WHEN YOUR LOCAL CHAPTER is geographically the size of New Jersey, how do you engage members? The Kern County Education Association does it by providing blankets to students, building relationships and being “brazen,” in the words of KCEA President Miriam Matos-Brown.
The chapter covers 8,200 square miles, including 42 school districts, and the 327 members, most of whom are itinerants, include professionals in four program areas (early childhood, special education, alternative education and charter schools) as well as nurses, psychologists, speech pathologists, occupational therapists and teachers. They provide for all of Kern County.
“We know we are different,” says Matos-Brown, smiling. “We are gypsies, traveling and teaching all over the county. Most members work in rented space or in classrooms on a district campus. Some of our members don’t have break rooms or mailboxes, so we communicate strategically by asking them, ‘How do you want to hear from us? Quick and easy on the phone, snail mail — what works best for you?’”
Efforts start in August during a member benefits fair. This year, KCEA used CTA 360, a mobile app that retrieves and updates membership data and makes it easy to sign up new members. With the app on iPads, KCEA “enrolled many teachers who honestly did not know they were not members,” says Matos-Brown. The chapter keeps on top of members’ wants and needs through short surveys each time members interact with CTA 360 — whether to sign in for meetings or use CTA services.
Everyone expected to help
KCEA leaders are invited to all Kern County Office of Education school kickoffs, “regardless if they’re in Mojave or Maricopa.” Leaders meet with faculty to share how members can help, because everyone is asked to do something. Like what? “Phone-bank, decorate the holiday tree, make blankets, provide goodies at the lab days,” says Matos-Brown. “We have a lot of involvement.”
Twice a month, KCEA provides food to educators participating in lab days, which are times set aside at the county office in Bakersfield for teachers to make materials for their classrooms. “We come together, make materials, chat — it’s family-friendly. And there’s a table with goodies with a sign that says: ‘Brought to you by KCEA.’”
Each month, members come from across the county and make blankets. “Everybody can make a blanket, regardless of politics,” says Matos-Brown. KCEA members have made and distributed over 150 blankets in the last three years. Currently, the blankets go to a local teen pregnancy center. “Originally, the blankets went to a program for kids whose families are incarcerated. We thought, ‘If kids are feeling loved, they’ll will do better in school. What better way to do that than with a blanket?’”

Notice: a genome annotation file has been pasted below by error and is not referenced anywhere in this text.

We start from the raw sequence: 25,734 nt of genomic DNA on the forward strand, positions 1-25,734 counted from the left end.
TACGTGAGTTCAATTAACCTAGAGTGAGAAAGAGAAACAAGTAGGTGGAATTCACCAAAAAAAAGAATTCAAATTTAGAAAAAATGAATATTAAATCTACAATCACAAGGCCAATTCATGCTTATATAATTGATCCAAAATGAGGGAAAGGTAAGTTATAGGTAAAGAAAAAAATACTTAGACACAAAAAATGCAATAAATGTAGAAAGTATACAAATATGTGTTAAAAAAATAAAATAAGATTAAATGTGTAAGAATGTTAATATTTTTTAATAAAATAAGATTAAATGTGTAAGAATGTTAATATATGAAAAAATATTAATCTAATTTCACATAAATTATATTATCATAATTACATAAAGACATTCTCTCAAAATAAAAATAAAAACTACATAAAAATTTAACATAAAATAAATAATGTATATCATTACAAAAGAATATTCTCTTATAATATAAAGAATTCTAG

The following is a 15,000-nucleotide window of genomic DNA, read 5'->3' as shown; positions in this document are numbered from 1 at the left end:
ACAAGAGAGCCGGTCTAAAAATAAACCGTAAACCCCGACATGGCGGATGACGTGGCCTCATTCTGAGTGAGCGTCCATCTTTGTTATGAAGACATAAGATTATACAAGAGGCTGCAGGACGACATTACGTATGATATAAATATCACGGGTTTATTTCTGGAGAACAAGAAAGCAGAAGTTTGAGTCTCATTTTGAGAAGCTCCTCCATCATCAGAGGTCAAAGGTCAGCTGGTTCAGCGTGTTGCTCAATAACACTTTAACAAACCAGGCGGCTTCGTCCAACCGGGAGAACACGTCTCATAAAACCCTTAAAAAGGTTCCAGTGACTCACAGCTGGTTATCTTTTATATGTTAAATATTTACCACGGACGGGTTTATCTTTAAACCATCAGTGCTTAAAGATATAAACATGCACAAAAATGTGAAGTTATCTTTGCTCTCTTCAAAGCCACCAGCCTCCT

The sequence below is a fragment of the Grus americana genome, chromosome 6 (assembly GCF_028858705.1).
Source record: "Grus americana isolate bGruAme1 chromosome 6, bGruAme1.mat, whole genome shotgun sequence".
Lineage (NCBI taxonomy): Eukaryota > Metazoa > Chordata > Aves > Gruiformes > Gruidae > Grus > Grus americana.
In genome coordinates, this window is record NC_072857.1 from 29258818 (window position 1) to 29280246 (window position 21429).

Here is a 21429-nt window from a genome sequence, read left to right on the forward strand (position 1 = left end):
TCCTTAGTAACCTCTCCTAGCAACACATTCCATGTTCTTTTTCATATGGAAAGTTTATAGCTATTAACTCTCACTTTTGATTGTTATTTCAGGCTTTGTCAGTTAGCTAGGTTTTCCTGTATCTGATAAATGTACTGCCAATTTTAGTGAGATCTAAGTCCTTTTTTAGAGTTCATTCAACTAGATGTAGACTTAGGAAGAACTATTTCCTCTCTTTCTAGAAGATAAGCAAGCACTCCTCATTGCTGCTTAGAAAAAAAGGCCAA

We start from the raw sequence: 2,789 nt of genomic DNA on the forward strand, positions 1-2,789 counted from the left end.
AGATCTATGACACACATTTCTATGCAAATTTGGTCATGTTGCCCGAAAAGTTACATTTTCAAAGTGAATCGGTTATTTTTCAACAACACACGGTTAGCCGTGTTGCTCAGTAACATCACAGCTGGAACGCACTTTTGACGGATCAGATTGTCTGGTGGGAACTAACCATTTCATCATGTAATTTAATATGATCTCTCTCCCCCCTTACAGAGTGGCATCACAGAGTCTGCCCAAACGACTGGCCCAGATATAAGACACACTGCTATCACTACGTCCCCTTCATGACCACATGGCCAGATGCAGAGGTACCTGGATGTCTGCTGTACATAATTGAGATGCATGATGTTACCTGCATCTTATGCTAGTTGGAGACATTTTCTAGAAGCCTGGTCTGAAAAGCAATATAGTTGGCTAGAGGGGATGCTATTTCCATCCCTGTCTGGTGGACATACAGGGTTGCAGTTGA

By phone and in person
Phone banks are ongoing, and everyone gets a list. Members get phone calls at least once a month, just to talk. “They have different issues, and they don’t know they can complain, or understand how concerns are dealt with. Our goal is to build bridges. We do it by phone.” And in person. KCEA leaders get the first or last 10 minutes on the agenda at monthly district program area meetings.
“We thought, ‘If kids are feeling loved, they’ll will do better in school. What better way to do that than with a blanket?’” —KCEA PRESIDENT MIRIAM MATOS-BROWN
“The 10-minute meeting started back with Proposition 55. Everyone leaves with a handout,” Matos-Brown says. More than 10 percent of members attend the monthly chapter rep council, where “we formulate a common message, with supports, so that site reps feel more comfortable about sharing information. Our goal: meet one more person each week. We’re constantly practicing phone banks, joining others to walk precincts, etc. We’re ready for the 2018 elections.”
The same applies to a quarterly joint labor-management committee of district administrators, the KCEA president and a teacher from each of the four program areas. They meet more often, if necessary, and issues are dealt with in a timely fashion, or may be assigned to a work group. Matos-Brown says it all works because she is brazen about asking for — well, anything and everything, something she learned from her union’s founders.
“We are standing on the shoulders of those who came before us. Teachers who built this union in 2000 created and negotiated this practice and of working relationships — between union members and with the administration. All sides are professional, compassionate and respectful. We’ve come a long way in a short time.”
CTA 360 is an app that allows CTA leaders to quickly access their local’s data (member contact information, work location, etc.) from their mobile device. The app also lets them sign up new members and update member information.